Literary Devices used in Satire

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Literary Devices used in Satire by Mind Map: Literary Devices used in Satire

1. Hyperbole

1.1. Hyperbole is another literary device you use when you try to exaggerate an object or a phase. (e.g. I was so hungry that I could have eaten a horse.)

1.2. Candide Examples

1.2.1. pg. 48; They were delighted with possessing more treasure than all Asia, Europe, and Africa could scrape together./ This is considered as an hyperbole because it is exaggerating the amount of treasure the people were possessing. Voltaire is trying to satirize people's greed and craving for money.

1.2.2. pg 74. "Oh, heavens! at Constantinople! But were she in China I would fly thither; let us be off." -> This is an hyperbole because Candide is saying that he can go anywhere in the world, for Cunegonde. Since he was in Europe, China was obviously very far. Voltaire was satirizing how love can make everything come true.

2. Oxymoron

2.1. pg 59. "There are very few good tragedies" -> Tragedies are 98% negative, but since Voltaire says that there are 'good tragedies', this is counted as an oxymoron.

2.1.1. Voltaire is trying to say not everything is hopeless.

2.2. pg 49. They embraced with tears. // This is an oxymoron because the word 'embrace' is commonly used when people are 'joined' or in an optimistic way

2.2.1. Voltaire is trying to say that people can be joined together by all kinds of ways.

2.3. Oxymoron is a literary device you call when you use to opposite words/ phrases in the same sentence. (e.g. She made a happy tearing face when she was finished with the test.)

3. Understatement

3.1. Understatement is the literary device when you speak of something better than it actually is. (e.g. The test was a really big test, but the person in the story says it's no big deal, only one test grade.)

3.2. Candide Examples

3.2.1. pg 48. Yes, sir, it is the custom. They give us a pair of linen drawers for our whole garment twice a year. When we work at the sugar canes and the mill snatches hold of a finer, they cut off the hand; and when we attempt to run away, they cut off the leg.// This is an understatement because though this is a really horrible situation, this speaker says it without hesitating and say that it's just a custom. Voltaire satirizes here of the cruelness and no rights during that era.

3.2.2. pg. 79, "Stop! stop! sir," cried Candide. "I will give you what money you please." -> This is also an understatement because Candide thinks he can do everything with money. Voltaire is trying to satirize people's thoughts that money is everything.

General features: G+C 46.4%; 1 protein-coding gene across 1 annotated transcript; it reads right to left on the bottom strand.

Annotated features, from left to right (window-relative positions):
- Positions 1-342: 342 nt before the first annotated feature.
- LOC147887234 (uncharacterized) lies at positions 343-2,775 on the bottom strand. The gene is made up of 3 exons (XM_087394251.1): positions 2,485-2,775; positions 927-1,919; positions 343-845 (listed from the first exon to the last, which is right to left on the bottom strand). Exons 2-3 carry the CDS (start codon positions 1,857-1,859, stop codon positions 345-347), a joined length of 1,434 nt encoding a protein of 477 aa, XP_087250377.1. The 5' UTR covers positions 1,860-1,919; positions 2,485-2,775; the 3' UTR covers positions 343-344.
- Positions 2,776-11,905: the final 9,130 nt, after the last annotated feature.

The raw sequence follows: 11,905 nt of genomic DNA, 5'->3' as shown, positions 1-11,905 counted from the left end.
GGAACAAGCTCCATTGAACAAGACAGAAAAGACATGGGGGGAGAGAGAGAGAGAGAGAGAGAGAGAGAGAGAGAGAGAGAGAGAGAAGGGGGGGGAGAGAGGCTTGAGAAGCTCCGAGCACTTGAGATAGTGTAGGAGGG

4. Allusion

4.1. Allusion is another literary device when you write a statement without showing the real definition behind the sentence. (e.g. If I wanted to make an allusion of staying up late isn't good, I would write, 'I got such a bad grade on the test because I slept late last night.'

4.2. pg 51. This philosopher was an honest man; but he had been robbed by his wife, beaten by his son, and abandoned by his daughter who got a Portuguese to run away with her. // I count this as an allusion because though the sentence starts out with saying that this philosopher was an honest man, Voltaire tries to say his point of saying that though he was honest he wasn't very lucky.

4.2.1. Voltaire is satirizing violence and cruelness between people.

4.3. pg 56. He entered Paris by the suburb of St. Marceau, and fancied that he was in the dirtiest village of Westphalia. // This is an allusion because he fancied that he was in Westphalia but he was actually meaning Westphalia in a bad way.

4.3.1. Voltaire is satirizing how places can be changed to quickly just by a simple touch of people.

5. Irony

5.1. Irony is similar to sarcastic, but sarcasm changes its name to irony when the humor becomes mocking. (e.g. She said, "Thank you" when I told her, her room was a mess.")

5.2. pg 73. "Oh! what a superior man," said Candide below his breath. "What a great genius is this Pococurante! Nothing can please him." -> You can say that this is an ironical phrase because it Voltaire is mocking Pococurante.

5.2.1. Voltaire satirizes people talking behind others' backs.

5.3. pg 57. "Your tears are misplaced; that is a shocking actress; the actor who plays with her is yet worse; and the play is still worse than the actors." -> This dialogue is mocking tears which makes it an irony phrase.

5.3.1. Voltaire is pointing out the importance of entertainment during his era.

5.4. pg 58. "It means nothing, for they complain of everything with great fits of laughter; they even do the most detestable things while laughing." This dialogue mocks the way Parisians laugh at everything.

5.4.1. Voltaire is satirizing people's joy.

6. Parody

6.1. Parody is used when you want to imitate a story or an act ironically. (e.g. Eat It is a parody of Beat It.)

6.2. pg 54. "But do you believe," said Candide, "that the earth was originally a sea, as we find it asserted in that large book belonging to the captain?" -> This is a parody because Candide is disagreeing with that book.

6.2.1. Voltaire is satirizing people's beliefs through materials.

6.3. pg 56-57. The priest swore that they would not bury Candide. Martin swore that he would bury the priest if he continued to be troublesome. -> This is also a parody because Martin is making a parody out of what the priest had said.

6.3.1. Voltaire is satirizing friendship.